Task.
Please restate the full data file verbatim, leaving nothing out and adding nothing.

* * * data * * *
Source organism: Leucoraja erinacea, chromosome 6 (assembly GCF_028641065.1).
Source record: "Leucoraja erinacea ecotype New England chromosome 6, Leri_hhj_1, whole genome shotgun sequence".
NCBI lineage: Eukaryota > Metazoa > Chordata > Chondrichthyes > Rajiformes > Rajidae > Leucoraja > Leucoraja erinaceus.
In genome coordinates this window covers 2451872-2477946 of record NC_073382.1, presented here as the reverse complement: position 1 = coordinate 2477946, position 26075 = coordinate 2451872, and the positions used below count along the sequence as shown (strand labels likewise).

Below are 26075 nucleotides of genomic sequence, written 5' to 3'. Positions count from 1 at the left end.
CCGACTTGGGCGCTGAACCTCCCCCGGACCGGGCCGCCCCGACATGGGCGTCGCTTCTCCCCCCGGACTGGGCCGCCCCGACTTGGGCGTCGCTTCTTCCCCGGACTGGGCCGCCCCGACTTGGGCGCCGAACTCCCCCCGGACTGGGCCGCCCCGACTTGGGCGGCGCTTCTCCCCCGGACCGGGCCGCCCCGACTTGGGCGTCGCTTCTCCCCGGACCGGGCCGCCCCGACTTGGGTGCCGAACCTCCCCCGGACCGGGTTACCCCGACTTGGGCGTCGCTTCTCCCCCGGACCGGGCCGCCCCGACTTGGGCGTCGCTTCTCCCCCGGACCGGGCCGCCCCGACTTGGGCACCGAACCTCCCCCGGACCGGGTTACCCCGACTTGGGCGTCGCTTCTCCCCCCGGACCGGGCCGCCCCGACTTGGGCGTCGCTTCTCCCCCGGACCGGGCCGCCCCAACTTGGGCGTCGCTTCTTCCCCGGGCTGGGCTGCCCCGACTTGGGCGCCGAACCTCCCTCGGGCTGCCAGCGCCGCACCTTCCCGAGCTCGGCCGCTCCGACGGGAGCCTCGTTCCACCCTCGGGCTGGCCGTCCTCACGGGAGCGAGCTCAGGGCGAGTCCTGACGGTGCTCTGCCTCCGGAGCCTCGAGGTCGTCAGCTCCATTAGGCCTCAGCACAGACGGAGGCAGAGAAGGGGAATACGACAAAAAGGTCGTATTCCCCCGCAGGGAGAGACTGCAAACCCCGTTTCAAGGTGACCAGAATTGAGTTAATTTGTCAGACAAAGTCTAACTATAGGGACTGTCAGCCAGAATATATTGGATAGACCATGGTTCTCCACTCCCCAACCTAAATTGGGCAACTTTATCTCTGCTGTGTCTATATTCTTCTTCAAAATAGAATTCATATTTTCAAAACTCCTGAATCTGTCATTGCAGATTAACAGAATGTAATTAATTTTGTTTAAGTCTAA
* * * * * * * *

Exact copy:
Source organism: Leucoraja erinacea, chromosome 6 (assembly GCF_028641065.1).
Source record: "Leucoraja erinacea ecotype New England chromosome 6, Leri_hhj_1, whole genome shotgun sequence".
NCBI lineage: Eukaryota > Metazoa > Chordata > Chondrichthyes > Rajiformes > Rajidae > Leucoraja > Leucoraja erinaceus.
In genome coordinates this window covers 2451872-2477946 of record NC_073382.1, presented here as the reverse complement: position 1 = coordinate 2477946, position 26075 = coordinate 2451872, and the positions used below count along the sequence as shown (strand labels likewise).

Below are 26075 nucleotides of genomic sequence, written 5' to 3'. Positions count from 1 at the left end.
CCGACTTGGGCGCTGAACCTCCCCCGGACCGGGCCGCCCCGACATGGGCGTCGCTTCTCCCCCCGGACTGGGCCGCCCCGACTTGGGCGTCGCTTCTTCCCCGGACTGGGCCGCCCCGACTTGGGCGCCGAACTCCCCCCGGACTGGGCCGCCCCGACTTGGGCGGCGCTTCTCCCCCGGACCGGGCCGCCCCGACTTGGGCGTCGCTTCTCCCCGGACCGGGCCGCCCCGACTTGGGTGCCGAACCTCCCCCGGACCGGGTTACCCCGACTTGGGCGTCGCTTCTCCCCCGGACCGGGCCGCCCCGACTTGGGCGTCGCTTCTCCCCCGGACCGGGCCGCCCCGACTTGGGCACCGAACCTCCCCCGGACCGGGTTACCCCGACTTGGGCGTCGCTTCTCCCCCCGGACCGGGCCGCCCCGACTTGGGCGTCGCTTCTCCCCCGGACCGGGCCGCCCCAACTTGGGCGTCGCTTCTTCCCCGGGCTGGGCTGCCCCGACTTGGGCGCCGAACCTCCCTCGGGCTGCCAGCGCCGCACCTTCCCGAGCTCGGCCGCTCCGACGGGAGCCTCGTTCCACCCTCGGGCTGGCCGTCCTCACGGGAGCGAGCTCAGGGCGAGTCCTGACGGTGCTCTGCCTCCGGAGCCTCGAGGTCGTCAGCTCCATTAGGCCTCAGCACAGACGGAGGCAGAGAAGGGGAATACGACAAAAAGGTCGTATTCCCCCGCAGGGAGAGACTGCAAACCCCGTTTCAAGGTGACCAGAATTGAGTTAATTTGTCAGACAAAGTCTAACTATAGGGACTGTCAGCCAGAATATATTGGATAGACCATGGTTCTCCACTCCCCAACCTAAATTGGGCAACTTTATCTCTGCTGTGTCTATATTCTTCTTCAAAATAGAATTCATATTTTCAAAACTCCTGAATCTGTCATTGCAGATTAACAGAATGTAATTAATTTTGTTTAAGTCTAA